First the bad news: 25 percent of law firms say they’ve experienced a data breach.
Now the good news: only seven percent say the breach resulted in unauthorized access to sensitive client data.
Those two findings come from the ABA 2021 Legal Technology Survey Report.
“Law firms are an attractive target for cybercriminals,” according to this article in Attorney at Work. “With a plethora of data about so many people and businesses, law firms are a one-stop-shop for harvesting a wealth of information.”
You can read the article Cybersecurity Trends, written by attorneys and officers from the cybersecurity firm Sensei Enterprises, in Attorney at Work here.
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- Reported consequences of data breaches include: downtime/loss of billable hours (36 percent); consulting fees for repair (31 percent); destruction or loss of files (13 percent); replacement of hardware/software (18 percent).
- Sixty-four (64) percent of firms reported no significant business disruption or loss from a breach.
- Twenty-four (24) percent of firms that had a breach said they notified a client or clients of the breach. (Note: ABA Formal Opinion 483 addresses the duty to notify clients under Model Rule 1.4).
- Fourteen (14) percent of firms that experienced a breach reported that they gave notice to law enforcement; this ranged from 13 percent for solos to 70 percent for firms with 500 or more lawyers.
- Twenty-nine (29) percent of firms reported a cyber virus infection.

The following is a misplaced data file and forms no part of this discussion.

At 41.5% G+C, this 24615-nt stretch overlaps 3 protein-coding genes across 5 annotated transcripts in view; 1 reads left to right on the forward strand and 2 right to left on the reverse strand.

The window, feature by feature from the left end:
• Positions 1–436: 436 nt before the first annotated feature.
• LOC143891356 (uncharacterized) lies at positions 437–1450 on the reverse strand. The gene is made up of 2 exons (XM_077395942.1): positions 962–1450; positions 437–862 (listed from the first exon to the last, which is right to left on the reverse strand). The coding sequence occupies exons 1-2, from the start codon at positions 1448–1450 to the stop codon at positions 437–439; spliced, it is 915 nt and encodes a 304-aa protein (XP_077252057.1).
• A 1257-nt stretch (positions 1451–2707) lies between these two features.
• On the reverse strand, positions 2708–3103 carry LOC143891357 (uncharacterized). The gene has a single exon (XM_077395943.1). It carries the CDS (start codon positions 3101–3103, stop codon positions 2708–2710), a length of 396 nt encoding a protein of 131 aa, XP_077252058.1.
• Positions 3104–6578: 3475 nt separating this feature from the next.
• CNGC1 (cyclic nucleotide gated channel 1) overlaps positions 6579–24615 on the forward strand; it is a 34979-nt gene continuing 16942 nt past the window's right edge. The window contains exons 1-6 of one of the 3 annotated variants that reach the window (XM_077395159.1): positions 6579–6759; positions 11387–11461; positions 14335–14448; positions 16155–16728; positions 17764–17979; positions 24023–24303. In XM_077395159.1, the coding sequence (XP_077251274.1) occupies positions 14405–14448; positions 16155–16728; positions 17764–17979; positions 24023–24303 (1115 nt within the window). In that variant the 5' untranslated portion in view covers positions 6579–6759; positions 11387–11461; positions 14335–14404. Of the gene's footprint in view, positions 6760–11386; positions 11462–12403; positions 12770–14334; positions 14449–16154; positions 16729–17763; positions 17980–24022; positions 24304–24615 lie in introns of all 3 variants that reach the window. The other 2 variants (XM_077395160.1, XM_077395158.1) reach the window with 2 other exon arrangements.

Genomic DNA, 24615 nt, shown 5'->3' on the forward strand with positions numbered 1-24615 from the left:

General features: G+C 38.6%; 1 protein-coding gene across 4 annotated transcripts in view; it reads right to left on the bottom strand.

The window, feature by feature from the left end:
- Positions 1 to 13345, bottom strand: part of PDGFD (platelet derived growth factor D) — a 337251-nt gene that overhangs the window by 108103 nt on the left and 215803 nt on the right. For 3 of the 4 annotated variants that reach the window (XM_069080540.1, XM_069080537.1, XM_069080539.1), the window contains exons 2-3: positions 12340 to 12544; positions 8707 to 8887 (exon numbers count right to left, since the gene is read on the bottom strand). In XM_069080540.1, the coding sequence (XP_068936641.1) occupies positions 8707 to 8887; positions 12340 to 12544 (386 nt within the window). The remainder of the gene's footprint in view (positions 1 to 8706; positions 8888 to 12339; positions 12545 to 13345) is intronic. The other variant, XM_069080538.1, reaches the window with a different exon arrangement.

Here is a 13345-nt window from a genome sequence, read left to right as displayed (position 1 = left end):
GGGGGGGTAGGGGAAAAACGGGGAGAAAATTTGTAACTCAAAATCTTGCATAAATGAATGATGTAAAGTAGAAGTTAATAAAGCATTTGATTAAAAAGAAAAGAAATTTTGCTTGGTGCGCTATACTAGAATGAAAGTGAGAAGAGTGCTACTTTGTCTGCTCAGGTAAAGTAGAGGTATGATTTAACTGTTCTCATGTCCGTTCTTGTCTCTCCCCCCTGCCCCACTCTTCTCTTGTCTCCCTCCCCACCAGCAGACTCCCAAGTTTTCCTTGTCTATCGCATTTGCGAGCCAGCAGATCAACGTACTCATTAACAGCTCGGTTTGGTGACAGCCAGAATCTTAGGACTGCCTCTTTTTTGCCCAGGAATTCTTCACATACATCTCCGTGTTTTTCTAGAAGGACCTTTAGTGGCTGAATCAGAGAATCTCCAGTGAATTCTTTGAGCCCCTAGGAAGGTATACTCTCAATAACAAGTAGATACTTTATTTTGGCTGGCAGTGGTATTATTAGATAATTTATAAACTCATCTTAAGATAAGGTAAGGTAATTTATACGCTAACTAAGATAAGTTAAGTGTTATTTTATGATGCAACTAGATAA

- Forty-two (42) percent of attorneys have cyber liability insurance coverage. That figure has been steadily increasing in recent years. In addition to providing protection for third-party losses, cyber policies typically cover first-party losses to the law firm like lost productivity, data restoration, and legal expenses.
- Eighty (80) percent of solo practitioners say they have primary responsibility for the security of their firms. Larger firms are more likely to have n-house IT resources.
- Thirteen (13) percent of firms with 100-499 attorneys and 16 percent with 500 or more attorneys have a chief security officer.
- A slim majority of firms (53 percent) have a written data protection policy. Sixty percent have an email usage policy; 56 percent have an internet usage policy; 57 percent have a computer “acceptable use” policy; 56 percent have a remote access policy; 48 percent have a social media policy; 32 percent have a policy for personal device usage.
- Twenty-five (25) percent of attorneys either have no cyber security procedures or don’t know if their firm does.
- Thirty-six (36) of firms say they have an Incident Response Plan (IRP). Only 12 percent of solos have one, but 80 percent of firms with 100 or more attorney have one.
- Human behavior is involved in 82 percent of data breaches. This risk can be minimized through security awareness training.
Sources: “Cybersecurity 2021” summary of the ABA’s 2021 Legal Technology Survey Report by David G. Ries; “Shadow IT Is a Serious Threat for Law Firms,” by Mike Maschke, Sharon Nelson and John Simek; Cybersecurity Trends, Attorney at Work.
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